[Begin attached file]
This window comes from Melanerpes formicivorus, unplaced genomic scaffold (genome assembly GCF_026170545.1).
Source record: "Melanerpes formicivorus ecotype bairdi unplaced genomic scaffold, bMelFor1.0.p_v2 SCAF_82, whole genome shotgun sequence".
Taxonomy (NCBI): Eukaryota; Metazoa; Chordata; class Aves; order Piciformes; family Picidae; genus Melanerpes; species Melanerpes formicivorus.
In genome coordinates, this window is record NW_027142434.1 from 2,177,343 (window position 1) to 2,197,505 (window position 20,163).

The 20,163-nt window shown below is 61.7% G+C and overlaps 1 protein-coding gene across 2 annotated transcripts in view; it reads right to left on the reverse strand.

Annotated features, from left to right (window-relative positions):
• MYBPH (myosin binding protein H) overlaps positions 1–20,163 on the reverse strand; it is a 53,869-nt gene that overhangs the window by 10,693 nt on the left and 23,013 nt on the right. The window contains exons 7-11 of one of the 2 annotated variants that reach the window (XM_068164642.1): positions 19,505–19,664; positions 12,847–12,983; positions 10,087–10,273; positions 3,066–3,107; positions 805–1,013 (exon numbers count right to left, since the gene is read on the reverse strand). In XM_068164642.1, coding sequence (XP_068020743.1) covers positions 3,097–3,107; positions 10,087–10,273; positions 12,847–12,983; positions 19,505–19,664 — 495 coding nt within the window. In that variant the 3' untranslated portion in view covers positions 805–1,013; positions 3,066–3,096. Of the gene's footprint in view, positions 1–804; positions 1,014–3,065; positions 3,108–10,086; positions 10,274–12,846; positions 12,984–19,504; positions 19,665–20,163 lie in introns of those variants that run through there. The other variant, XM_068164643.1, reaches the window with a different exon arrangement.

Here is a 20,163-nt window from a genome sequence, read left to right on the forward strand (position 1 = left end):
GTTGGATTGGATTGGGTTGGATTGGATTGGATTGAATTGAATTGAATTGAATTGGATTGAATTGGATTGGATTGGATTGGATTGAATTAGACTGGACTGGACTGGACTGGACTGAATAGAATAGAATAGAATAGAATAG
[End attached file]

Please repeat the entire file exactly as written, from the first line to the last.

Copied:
This window comes from Melanerpes formicivorus, unplaced genomic scaffold (genome assembly GCF_026170545.1).
Source record: "Melanerpes formicivorus ecotype bairdi unplaced genomic scaffold, bMelFor1.0.p_v2 SCAF_82, whole genome shotgun sequence".
Taxonomy (NCBI): Eukaryota; Metazoa; Chordata; class Aves; order Piciformes; family Picidae; genus Melanerpes; species Melanerpes formicivorus.
In genome coordinates, this window is record NW_027142434.1 from 2,177,343 (window position 1) to 2,197,505 (window position 20,163).

The 20,163-nt window shown below is 61.7% G+C and overlaps 1 protein-coding gene across 2 annotated transcripts in view; it reads right to left on the reverse strand.

Annotated features, from left to right (window-relative positions):
• MYBPH (myosin binding protein H) overlaps positions 1–20,163 on the reverse strand; it is a 53,869-nt gene that overhangs the window by 10,693 nt on the left and 23,013 nt on the right. The window contains exons 7-11 of one of the 2 annotated variants that reach the window (XM_068164642.1): positions 19,505–19,664; positions 12,847–12,983; positions 10,087–10,273; positions 3,066–3,107; positions 805–1,013 (exon numbers count right to left, since the gene is read on the reverse strand). In XM_068164642.1, coding sequence (XP_068020743.1) covers positions 3,097–3,107; positions 10,087–10,273; positions 12,847–12,983; positions 19,505–19,664 — 495 coding nt within the window. In that variant the 3' untranslated portion in view covers positions 805–1,013; positions 3,066–3,096. Of the gene's footprint in view, positions 1–804; positions 1,014–3,065; positions 3,108–10,086; positions 10,274–12,846; positions 12,984–19,504; positions 19,665–20,163 lie in introns of those variants that run through there. The other variant, XM_068164643.1, reaches the window with a different exon arrangement.

Here is a 20,163-nt window from a genome sequence, read left to right on the forward strand (position 1 = left end):
GTTGGATTGGATTGGGTTGGATTGGATTGGATTGAATTGAATTGAATTGAATTGGATTGAATTGGATTGGATTGGATTGGATTGAATTAGACTGGACTGGACTGGACTGGACTGAATAGAATAGAATAGAATAGAATAG